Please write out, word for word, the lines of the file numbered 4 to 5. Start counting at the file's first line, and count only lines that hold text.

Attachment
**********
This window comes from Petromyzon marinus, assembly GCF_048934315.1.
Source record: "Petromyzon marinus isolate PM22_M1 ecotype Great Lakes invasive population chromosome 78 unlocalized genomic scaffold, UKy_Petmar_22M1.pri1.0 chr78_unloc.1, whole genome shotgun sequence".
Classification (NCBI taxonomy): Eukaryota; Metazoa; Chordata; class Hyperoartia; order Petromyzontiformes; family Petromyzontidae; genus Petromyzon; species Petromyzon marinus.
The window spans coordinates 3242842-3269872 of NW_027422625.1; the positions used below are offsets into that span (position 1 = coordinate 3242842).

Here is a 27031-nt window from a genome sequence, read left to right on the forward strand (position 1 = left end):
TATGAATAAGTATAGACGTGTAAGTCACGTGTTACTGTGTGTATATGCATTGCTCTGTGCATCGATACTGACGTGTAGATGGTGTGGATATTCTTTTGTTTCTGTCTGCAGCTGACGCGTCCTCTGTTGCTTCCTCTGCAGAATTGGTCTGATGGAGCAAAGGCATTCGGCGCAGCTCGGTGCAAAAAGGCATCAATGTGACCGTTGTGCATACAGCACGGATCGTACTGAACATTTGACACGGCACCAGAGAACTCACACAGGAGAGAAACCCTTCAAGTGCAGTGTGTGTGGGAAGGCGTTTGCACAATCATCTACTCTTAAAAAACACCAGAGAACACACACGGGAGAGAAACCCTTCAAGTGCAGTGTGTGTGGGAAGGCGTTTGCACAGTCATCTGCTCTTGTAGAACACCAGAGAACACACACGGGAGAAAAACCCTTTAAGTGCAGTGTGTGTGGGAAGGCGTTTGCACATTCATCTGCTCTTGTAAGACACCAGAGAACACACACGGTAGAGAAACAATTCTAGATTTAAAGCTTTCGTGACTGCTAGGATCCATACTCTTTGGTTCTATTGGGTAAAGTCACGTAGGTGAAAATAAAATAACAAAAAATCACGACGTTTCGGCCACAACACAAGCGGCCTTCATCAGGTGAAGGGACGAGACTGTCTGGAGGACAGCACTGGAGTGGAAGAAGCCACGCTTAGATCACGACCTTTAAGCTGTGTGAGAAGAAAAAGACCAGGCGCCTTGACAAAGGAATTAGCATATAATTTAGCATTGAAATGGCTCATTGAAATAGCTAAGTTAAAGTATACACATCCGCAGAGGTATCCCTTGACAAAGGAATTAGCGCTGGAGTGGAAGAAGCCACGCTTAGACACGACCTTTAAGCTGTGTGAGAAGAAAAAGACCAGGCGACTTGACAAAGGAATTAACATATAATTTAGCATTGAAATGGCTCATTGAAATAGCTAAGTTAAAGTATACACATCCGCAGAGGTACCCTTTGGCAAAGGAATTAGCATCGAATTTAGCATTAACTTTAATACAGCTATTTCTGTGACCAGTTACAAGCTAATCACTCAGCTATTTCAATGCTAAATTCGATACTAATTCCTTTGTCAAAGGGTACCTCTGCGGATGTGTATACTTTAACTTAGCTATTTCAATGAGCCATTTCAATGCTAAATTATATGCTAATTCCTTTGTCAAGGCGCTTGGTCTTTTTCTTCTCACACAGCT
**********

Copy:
The window spans coordinates 3242842-3269872 of NW_027422625.1; the positions used below are offsets into that span (position 1 = coordinate 3242842).

Here is a 27031-nt window from a genome sequence, read left to right on the forward strand (position 1 = left end):